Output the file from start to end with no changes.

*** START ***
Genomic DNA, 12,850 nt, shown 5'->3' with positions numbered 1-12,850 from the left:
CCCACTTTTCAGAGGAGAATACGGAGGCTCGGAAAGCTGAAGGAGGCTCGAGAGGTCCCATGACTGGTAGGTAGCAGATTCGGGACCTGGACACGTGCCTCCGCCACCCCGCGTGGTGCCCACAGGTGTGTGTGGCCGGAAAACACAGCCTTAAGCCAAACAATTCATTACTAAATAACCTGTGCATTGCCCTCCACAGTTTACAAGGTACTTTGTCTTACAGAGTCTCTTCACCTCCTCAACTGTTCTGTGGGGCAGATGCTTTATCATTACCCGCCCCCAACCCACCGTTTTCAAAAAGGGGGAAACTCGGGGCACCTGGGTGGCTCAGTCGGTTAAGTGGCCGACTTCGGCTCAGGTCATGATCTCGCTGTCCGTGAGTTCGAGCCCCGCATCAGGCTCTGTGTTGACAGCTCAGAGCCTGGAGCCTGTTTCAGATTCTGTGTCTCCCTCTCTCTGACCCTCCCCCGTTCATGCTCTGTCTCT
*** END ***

Genomic DNA, 12,850 nt, shown 5'->3' with positions numbered 1-12,850 from the left:
CCCACTTTTCAGAGGAGAATACGGAGGCTCGGAAAGCTGAAGGAGGCTCGAGAGGTCCCATGACTGGTAGGTAGCAGATTCGGGACCTGGACACGTGCCTCCGCCACCCCGCGTGGTGCCCACAGGTGTGTGTGGCCGGAAAACACAGCCTTAAGCCAAACAATTCATTACTAAATAACCTGTGCATTGCCCTCCACAGTTTACAAGGTACTTTGTCTTACAGAGTCTCTTCACCTCCTCAACTGTTCTGTGGGGCAGATGCTTTATCATTACCCGCCCCCAACCCACCGTTTTCAAAAAGGGGGAAACTCGGGGCACCTGGGTGGCTCAGTCGGTTAAGTGGCCGACTTCGGCTCAGGTCATGATCTCGCTGTCCGTGAGTTCGAGCCCCGCATCAGGCTCTGTGTTGACAGCTCAGAGCCTGGAGCCTGTTTCAGATTCTGTGTCTCCCTCTCTCTGACCCTCCCCCGTTCATGCTCTGTCTCT